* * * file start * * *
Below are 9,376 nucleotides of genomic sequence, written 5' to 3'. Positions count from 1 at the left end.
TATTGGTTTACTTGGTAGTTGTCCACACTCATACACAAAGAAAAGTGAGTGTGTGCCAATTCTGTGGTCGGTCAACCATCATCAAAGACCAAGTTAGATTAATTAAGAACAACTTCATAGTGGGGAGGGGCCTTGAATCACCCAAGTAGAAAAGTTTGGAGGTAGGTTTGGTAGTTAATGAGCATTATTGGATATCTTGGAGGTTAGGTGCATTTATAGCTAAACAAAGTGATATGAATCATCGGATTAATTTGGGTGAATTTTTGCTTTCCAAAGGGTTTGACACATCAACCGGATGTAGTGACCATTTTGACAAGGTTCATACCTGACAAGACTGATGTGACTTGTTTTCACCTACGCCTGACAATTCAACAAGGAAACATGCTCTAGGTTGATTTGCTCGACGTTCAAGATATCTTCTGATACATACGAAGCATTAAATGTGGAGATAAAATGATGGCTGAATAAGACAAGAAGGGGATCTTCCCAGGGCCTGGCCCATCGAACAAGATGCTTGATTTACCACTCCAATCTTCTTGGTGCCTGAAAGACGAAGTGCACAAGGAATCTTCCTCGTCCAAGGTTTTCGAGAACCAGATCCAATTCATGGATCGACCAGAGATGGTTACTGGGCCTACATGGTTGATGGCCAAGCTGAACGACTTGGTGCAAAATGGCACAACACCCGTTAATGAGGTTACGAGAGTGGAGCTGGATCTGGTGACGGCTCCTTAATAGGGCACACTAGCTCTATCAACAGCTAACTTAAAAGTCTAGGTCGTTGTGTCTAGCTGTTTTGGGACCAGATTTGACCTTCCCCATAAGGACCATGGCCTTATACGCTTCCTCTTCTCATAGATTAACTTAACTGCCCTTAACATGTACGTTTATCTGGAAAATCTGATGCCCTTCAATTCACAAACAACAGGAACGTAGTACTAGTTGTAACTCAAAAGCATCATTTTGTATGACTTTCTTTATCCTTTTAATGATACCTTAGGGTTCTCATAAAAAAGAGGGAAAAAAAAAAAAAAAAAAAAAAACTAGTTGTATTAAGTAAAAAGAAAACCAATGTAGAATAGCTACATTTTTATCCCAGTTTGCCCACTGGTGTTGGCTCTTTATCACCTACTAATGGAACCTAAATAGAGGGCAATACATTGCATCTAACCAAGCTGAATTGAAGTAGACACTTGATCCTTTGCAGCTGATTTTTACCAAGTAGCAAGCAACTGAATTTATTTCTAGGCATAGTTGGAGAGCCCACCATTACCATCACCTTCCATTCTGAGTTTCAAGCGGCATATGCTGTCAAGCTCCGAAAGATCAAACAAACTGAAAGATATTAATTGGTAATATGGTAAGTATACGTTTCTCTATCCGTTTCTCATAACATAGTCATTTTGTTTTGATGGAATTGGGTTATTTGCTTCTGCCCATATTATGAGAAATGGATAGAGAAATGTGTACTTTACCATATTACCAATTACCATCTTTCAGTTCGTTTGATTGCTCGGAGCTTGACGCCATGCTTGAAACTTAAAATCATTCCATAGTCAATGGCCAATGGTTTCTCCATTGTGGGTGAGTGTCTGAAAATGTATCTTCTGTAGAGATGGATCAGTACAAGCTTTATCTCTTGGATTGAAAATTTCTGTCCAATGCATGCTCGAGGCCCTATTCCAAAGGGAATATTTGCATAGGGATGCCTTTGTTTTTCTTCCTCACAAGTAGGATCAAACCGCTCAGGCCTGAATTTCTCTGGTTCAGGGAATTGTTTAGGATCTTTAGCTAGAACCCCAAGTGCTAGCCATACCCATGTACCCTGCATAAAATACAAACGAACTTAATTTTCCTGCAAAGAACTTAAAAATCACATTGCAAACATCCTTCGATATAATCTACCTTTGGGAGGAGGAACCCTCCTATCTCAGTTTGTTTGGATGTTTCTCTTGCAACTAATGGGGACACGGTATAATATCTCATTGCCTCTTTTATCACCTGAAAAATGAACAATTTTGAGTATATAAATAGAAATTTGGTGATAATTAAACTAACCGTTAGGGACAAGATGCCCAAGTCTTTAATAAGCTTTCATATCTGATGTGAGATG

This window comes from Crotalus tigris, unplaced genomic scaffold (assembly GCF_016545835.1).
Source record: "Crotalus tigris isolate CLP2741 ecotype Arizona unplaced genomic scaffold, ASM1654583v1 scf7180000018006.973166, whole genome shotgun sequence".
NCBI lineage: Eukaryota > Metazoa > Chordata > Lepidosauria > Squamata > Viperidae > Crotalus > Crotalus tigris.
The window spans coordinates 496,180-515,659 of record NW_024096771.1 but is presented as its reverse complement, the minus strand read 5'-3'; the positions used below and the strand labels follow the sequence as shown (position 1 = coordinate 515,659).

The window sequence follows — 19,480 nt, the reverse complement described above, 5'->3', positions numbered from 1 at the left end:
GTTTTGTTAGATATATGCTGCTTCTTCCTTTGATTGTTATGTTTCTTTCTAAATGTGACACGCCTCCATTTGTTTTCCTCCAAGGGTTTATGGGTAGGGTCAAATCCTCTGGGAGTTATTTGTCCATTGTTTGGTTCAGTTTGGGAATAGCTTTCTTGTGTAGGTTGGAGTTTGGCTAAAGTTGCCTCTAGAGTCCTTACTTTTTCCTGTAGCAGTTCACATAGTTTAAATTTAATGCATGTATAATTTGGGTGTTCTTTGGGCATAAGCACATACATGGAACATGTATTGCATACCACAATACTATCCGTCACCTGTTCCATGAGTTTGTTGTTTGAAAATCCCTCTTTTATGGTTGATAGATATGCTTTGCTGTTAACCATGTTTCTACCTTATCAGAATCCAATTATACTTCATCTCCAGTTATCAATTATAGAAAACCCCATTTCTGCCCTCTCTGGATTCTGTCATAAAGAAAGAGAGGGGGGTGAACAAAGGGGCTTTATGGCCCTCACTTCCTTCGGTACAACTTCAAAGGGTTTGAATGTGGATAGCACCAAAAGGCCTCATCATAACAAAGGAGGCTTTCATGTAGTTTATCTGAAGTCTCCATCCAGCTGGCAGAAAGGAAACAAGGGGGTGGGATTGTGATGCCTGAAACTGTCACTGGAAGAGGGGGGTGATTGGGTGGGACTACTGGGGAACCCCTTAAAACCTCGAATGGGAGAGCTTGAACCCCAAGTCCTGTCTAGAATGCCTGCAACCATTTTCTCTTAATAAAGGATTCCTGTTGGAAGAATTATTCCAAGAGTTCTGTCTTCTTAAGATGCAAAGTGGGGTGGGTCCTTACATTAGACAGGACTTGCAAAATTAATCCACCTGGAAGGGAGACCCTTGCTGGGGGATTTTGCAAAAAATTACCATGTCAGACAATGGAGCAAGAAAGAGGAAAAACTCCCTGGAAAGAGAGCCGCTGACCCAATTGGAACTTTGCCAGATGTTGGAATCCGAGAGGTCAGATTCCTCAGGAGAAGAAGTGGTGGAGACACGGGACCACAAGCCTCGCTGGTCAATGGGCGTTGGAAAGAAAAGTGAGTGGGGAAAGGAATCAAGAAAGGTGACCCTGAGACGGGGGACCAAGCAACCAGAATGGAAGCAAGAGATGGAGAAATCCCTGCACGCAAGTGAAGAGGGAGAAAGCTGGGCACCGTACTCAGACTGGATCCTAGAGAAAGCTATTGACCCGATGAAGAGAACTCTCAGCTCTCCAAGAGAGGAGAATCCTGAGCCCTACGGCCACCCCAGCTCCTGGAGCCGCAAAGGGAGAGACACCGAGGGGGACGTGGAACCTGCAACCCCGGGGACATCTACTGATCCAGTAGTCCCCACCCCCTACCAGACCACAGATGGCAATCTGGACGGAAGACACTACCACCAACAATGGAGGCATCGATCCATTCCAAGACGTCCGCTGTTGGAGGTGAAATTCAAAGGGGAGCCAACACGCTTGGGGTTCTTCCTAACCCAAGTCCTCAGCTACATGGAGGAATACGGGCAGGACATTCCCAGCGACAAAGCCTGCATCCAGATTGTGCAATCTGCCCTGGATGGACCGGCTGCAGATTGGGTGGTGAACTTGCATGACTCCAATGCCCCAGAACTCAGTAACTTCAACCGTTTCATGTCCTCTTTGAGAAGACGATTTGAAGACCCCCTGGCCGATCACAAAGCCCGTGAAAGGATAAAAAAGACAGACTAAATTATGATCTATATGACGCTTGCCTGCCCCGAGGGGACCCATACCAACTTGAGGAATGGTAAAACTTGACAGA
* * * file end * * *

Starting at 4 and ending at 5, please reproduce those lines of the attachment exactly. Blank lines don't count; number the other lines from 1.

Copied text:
Source record: "Crotalus tigris isolate CLP2741 ecotype Arizona unplaced genomic scaffold, ASM1654583v1 scf7180000018006.973166, whole genome shotgun sequence".
NCBI lineage: Eukaryota > Metazoa > Chordata > Lepidosauria > Squamata > Viperidae > Crotalus > Crotalus tigris.